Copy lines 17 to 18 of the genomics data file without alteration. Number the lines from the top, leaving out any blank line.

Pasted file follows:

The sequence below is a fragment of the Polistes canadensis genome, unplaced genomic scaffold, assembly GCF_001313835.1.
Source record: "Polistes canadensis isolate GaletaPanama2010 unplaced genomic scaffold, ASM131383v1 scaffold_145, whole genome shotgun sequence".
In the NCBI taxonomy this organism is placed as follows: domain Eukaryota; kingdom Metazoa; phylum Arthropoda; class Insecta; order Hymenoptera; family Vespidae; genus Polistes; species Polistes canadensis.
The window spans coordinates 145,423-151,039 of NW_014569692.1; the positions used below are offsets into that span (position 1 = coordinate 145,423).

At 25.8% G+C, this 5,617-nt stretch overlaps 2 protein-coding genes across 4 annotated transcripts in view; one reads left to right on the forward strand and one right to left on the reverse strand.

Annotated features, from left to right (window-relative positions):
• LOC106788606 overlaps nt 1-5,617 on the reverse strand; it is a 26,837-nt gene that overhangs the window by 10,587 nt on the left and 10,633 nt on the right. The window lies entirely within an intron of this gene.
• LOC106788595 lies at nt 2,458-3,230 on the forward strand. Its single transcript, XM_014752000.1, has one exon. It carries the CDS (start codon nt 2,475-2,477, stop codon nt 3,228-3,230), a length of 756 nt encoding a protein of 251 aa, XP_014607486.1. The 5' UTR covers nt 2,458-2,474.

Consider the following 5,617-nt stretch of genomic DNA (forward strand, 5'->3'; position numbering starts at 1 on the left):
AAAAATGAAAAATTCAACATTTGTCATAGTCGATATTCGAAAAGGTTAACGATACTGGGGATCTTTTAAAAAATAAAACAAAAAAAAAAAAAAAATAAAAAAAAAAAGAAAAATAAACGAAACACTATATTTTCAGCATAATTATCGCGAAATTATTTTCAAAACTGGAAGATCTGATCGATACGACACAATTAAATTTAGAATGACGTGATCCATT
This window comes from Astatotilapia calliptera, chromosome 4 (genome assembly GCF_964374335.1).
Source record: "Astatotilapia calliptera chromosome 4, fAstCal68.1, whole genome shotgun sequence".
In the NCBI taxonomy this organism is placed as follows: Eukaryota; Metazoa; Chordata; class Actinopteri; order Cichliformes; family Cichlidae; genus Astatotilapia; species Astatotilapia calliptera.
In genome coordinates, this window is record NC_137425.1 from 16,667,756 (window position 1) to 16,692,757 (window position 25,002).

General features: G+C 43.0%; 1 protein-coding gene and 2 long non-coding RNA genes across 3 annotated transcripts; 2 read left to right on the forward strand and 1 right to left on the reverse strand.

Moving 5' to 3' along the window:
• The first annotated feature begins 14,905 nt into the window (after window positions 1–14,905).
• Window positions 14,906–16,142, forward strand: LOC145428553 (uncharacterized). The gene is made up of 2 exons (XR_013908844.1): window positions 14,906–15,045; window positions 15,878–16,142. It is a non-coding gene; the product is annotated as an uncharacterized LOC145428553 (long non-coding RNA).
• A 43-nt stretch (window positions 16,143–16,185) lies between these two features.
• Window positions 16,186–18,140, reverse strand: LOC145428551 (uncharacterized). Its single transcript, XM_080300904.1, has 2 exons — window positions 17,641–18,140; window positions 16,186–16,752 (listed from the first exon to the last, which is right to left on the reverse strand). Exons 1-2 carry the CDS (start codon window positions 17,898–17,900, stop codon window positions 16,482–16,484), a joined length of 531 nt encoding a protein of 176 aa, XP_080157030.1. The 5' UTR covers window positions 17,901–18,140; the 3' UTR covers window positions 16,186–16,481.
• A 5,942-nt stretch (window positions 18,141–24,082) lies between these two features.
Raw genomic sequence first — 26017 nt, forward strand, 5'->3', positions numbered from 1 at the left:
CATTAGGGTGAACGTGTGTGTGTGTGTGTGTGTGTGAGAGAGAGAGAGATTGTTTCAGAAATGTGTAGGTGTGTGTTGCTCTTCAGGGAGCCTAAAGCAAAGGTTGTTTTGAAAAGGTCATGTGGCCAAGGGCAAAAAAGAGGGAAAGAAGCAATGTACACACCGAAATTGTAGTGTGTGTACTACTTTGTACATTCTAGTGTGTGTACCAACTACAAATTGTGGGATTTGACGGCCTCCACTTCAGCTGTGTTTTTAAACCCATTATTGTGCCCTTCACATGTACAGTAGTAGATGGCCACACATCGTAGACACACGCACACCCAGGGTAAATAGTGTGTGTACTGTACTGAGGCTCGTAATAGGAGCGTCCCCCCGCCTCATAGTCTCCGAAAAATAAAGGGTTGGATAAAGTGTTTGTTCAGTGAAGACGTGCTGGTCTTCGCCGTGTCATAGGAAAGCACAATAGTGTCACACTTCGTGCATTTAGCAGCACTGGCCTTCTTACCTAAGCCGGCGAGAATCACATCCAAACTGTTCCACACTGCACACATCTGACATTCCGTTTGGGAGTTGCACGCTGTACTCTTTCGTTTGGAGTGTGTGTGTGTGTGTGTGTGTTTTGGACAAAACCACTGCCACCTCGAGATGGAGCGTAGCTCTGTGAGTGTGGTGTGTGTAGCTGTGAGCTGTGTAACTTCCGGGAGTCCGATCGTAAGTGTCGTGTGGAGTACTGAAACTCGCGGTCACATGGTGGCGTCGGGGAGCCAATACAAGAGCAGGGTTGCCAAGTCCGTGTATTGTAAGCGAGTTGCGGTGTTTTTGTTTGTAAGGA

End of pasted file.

• The first annotated feature begins 14,905 nt into the window (after window positions 1–14,905).
• Window positions 14,906–16,142, forward strand: LOC145428553 (uncharacterized). The gene is made up of 2 exons (XR_013908844.1): window positions 14,906–15,045; window positions 15,878–16,142. It is a non-coding gene; the product is annotated as an uncharacterized LOC145428553 (long non-coding RNA).